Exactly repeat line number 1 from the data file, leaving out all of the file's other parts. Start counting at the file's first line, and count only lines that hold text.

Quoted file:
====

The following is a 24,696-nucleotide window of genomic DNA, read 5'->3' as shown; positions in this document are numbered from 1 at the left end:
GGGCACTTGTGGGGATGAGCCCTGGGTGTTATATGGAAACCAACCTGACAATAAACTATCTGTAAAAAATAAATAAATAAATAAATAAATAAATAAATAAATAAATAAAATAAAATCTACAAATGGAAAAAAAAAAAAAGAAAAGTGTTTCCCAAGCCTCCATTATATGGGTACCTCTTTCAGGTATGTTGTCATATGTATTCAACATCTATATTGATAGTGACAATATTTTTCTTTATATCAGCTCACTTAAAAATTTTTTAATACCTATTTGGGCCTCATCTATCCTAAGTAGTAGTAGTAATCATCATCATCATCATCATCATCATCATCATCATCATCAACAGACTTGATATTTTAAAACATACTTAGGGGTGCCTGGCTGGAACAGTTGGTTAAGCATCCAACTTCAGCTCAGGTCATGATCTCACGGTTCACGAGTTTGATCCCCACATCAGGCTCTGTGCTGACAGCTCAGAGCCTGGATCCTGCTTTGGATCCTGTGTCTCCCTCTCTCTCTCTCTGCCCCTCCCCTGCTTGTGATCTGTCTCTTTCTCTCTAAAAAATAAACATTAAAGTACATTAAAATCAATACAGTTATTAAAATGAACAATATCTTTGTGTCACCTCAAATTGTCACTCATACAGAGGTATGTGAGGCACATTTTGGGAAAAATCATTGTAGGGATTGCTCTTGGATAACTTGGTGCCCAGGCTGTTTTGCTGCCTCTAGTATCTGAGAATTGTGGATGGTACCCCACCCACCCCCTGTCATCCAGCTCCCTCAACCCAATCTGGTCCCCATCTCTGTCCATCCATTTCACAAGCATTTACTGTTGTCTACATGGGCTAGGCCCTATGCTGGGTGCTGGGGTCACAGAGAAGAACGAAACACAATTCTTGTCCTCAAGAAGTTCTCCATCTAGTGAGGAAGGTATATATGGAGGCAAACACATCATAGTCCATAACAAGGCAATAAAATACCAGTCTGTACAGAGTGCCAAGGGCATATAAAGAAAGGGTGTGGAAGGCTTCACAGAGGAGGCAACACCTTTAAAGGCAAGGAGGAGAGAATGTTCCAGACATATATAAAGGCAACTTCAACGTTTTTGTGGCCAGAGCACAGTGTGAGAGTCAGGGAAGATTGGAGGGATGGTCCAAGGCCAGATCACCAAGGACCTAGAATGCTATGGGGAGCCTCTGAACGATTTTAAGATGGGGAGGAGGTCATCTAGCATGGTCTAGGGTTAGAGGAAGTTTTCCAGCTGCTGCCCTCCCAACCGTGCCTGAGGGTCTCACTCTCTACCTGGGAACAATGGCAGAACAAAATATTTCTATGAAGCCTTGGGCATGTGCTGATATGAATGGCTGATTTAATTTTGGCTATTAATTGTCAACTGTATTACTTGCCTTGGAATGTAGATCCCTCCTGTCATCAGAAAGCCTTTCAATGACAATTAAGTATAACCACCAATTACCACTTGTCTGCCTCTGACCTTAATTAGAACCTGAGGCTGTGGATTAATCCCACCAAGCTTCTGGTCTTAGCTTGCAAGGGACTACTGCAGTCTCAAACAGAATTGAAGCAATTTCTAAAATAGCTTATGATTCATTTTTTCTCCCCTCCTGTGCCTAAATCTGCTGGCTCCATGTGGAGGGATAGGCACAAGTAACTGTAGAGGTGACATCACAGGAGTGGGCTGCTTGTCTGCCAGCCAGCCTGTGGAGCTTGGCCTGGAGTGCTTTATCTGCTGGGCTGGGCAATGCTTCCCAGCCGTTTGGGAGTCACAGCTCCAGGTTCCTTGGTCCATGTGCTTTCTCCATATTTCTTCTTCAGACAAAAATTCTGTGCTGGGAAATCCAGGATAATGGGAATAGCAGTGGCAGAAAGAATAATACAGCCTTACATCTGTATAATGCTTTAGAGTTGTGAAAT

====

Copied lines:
The following is a 24,696-nucleotide window of genomic DNA, read 5'->3' as shown; positions in this document are numbered from 1 at the left end: